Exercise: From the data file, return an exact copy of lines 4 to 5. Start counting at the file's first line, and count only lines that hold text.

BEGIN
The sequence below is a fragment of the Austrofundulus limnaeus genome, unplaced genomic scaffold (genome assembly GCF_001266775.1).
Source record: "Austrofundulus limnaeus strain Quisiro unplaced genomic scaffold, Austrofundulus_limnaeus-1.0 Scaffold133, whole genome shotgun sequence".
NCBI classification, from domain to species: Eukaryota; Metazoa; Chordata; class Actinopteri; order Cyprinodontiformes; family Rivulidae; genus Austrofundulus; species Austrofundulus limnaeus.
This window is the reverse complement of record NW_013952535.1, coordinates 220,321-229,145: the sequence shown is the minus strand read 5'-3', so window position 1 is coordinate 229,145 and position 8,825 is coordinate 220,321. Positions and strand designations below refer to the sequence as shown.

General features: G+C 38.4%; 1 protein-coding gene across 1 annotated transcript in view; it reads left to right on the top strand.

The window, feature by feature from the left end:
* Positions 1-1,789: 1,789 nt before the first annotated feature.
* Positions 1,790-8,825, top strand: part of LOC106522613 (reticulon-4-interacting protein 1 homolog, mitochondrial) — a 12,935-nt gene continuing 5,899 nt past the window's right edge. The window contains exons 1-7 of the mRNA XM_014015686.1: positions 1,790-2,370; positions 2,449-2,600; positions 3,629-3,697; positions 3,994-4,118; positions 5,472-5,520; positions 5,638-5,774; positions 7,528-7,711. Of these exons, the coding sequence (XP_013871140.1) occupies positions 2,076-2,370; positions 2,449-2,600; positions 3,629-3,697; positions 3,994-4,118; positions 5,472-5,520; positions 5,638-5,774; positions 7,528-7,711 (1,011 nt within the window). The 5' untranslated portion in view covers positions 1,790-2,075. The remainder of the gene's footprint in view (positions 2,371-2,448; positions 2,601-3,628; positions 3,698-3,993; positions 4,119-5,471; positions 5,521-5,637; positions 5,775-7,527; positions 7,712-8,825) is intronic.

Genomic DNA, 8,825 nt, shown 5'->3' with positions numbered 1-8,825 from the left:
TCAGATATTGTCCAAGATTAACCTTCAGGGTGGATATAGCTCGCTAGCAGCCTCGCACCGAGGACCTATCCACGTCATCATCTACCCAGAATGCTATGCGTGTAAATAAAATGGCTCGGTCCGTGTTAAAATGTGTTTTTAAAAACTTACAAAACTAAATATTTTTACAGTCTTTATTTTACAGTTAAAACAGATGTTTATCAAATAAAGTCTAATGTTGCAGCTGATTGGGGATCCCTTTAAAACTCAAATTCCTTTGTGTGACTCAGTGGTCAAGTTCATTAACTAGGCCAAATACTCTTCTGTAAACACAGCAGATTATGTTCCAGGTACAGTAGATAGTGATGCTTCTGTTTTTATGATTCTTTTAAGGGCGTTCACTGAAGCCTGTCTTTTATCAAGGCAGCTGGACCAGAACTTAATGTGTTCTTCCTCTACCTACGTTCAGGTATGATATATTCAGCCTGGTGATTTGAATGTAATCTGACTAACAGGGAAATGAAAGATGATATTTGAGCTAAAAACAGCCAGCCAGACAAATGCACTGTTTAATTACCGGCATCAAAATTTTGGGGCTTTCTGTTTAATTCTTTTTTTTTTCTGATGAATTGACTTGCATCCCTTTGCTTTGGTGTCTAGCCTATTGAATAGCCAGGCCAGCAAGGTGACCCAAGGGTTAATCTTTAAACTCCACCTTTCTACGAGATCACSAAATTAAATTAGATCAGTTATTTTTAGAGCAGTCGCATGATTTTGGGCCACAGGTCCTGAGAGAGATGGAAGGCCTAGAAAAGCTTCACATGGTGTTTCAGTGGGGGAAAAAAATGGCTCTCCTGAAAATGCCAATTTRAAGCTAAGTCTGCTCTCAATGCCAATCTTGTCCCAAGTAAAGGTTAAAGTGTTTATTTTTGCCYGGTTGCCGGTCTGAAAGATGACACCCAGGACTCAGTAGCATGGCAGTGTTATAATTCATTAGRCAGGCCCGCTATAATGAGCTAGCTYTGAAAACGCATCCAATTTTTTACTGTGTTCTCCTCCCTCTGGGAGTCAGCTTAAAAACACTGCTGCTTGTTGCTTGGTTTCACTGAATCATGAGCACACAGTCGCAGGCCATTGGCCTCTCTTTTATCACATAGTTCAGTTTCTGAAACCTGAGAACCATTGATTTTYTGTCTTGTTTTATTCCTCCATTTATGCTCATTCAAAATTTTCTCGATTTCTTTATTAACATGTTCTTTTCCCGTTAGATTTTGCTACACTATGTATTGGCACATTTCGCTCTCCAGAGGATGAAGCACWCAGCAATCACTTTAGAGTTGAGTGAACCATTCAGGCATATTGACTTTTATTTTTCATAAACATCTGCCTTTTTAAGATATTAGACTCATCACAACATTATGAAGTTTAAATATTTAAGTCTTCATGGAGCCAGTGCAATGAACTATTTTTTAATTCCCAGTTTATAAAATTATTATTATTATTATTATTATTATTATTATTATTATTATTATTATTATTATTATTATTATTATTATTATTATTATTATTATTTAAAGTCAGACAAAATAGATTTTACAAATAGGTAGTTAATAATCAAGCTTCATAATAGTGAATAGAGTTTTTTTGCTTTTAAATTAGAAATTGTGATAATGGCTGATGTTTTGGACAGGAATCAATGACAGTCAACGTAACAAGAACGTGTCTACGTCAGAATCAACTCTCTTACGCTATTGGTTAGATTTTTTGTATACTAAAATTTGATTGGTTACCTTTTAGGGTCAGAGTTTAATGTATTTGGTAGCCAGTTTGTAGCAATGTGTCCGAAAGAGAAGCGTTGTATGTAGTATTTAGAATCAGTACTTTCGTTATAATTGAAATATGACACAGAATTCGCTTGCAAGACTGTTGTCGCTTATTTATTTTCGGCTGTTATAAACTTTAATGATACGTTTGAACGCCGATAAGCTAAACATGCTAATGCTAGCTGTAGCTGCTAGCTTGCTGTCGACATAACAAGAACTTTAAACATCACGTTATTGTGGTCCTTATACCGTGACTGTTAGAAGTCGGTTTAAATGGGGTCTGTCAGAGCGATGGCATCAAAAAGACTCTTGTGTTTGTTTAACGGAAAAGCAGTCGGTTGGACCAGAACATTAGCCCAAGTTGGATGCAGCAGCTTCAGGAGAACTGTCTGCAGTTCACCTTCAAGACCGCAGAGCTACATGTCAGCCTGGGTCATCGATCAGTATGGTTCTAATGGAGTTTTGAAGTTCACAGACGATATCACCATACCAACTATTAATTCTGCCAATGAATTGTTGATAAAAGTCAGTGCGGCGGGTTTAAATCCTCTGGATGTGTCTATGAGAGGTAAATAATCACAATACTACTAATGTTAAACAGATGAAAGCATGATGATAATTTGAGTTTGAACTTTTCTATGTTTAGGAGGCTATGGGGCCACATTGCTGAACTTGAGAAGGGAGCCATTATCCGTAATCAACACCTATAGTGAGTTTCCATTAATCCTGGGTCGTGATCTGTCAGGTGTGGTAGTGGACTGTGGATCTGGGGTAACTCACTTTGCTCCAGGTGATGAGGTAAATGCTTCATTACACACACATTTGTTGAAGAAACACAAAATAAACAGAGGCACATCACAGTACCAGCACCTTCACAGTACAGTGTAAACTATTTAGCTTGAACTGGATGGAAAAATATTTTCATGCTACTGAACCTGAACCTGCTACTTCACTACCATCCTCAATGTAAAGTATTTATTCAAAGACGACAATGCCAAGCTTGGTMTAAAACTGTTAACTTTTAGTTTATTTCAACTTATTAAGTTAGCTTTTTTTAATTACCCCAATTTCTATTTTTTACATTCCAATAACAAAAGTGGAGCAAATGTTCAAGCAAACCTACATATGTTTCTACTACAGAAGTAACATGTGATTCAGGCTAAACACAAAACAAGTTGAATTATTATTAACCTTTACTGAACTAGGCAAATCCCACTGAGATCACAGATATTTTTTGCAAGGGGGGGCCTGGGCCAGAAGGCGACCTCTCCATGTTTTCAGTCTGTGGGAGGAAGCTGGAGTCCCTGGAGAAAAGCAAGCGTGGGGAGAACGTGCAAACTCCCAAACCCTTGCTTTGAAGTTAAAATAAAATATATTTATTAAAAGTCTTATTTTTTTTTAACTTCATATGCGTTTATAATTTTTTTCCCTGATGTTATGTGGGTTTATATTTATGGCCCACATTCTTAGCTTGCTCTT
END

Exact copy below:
This window is the reverse complement of record NW_013952535.1, coordinates 220,321-229,145: the sequence shown is the minus strand read 5'-3', so window position 1 is coordinate 229,145 and position 8,825 is coordinate 220,321. Positions and strand designations below refer to the sequence as shown.

General features: G+C 38.4%; 1 protein-coding gene across 1 annotated transcript in view; it reads left to right on the top strand.